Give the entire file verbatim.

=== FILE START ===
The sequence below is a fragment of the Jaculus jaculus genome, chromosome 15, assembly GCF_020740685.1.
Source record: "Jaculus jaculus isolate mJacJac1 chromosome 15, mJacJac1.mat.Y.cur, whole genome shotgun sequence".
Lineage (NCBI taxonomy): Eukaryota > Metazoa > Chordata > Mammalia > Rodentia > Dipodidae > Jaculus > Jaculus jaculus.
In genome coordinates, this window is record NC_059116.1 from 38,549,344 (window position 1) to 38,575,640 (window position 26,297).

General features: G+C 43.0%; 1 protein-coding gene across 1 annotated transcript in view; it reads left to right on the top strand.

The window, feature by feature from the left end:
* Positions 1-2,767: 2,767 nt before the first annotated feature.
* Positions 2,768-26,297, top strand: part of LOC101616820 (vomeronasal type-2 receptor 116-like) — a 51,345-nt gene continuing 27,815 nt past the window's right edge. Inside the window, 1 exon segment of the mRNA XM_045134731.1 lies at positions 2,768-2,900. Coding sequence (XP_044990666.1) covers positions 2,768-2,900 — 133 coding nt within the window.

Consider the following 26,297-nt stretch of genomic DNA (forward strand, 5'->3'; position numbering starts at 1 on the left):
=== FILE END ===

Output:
The sequence below is a fragment of the Jaculus jaculus genome, chromosome 15, assembly GCF_020740685.1.
Source record: "Jaculus jaculus isolate mJacJac1 chromosome 15, mJacJac1.mat.Y.cur, whole genome shotgun sequence".
Lineage (NCBI taxonomy): Eukaryota > Metazoa > Chordata > Mammalia > Rodentia > Dipodidae > Jaculus > Jaculus jaculus.
In genome coordinates, this window is record NC_059116.1 from 38,549,344 (window position 1) to 38,575,640 (window position 26,297).

General features: G+C 43.0%; 1 protein-coding gene across 1 annotated transcript in view; it reads left to right on the top strand.

The window, feature by feature from the left end:
* Positions 1-2,767: 2,767 nt before the first annotated feature.
* Positions 2,768-26,297, top strand: part of LOC101616820 (vomeronasal type-2 receptor 116-like) — a 51,345-nt gene continuing 27,815 nt past the window's right edge. Inside the window, 1 exon segment of the mRNA XM_045134731.1 lies at positions 2,768-2,900. Coding sequence (XP_044990666.1) covers positions 2,768-2,900 — 133 coding nt within the window.

Consider the following 26,297-nt stretch of genomic DNA (forward strand, 5'->3'; position numbering starts at 1 on the left):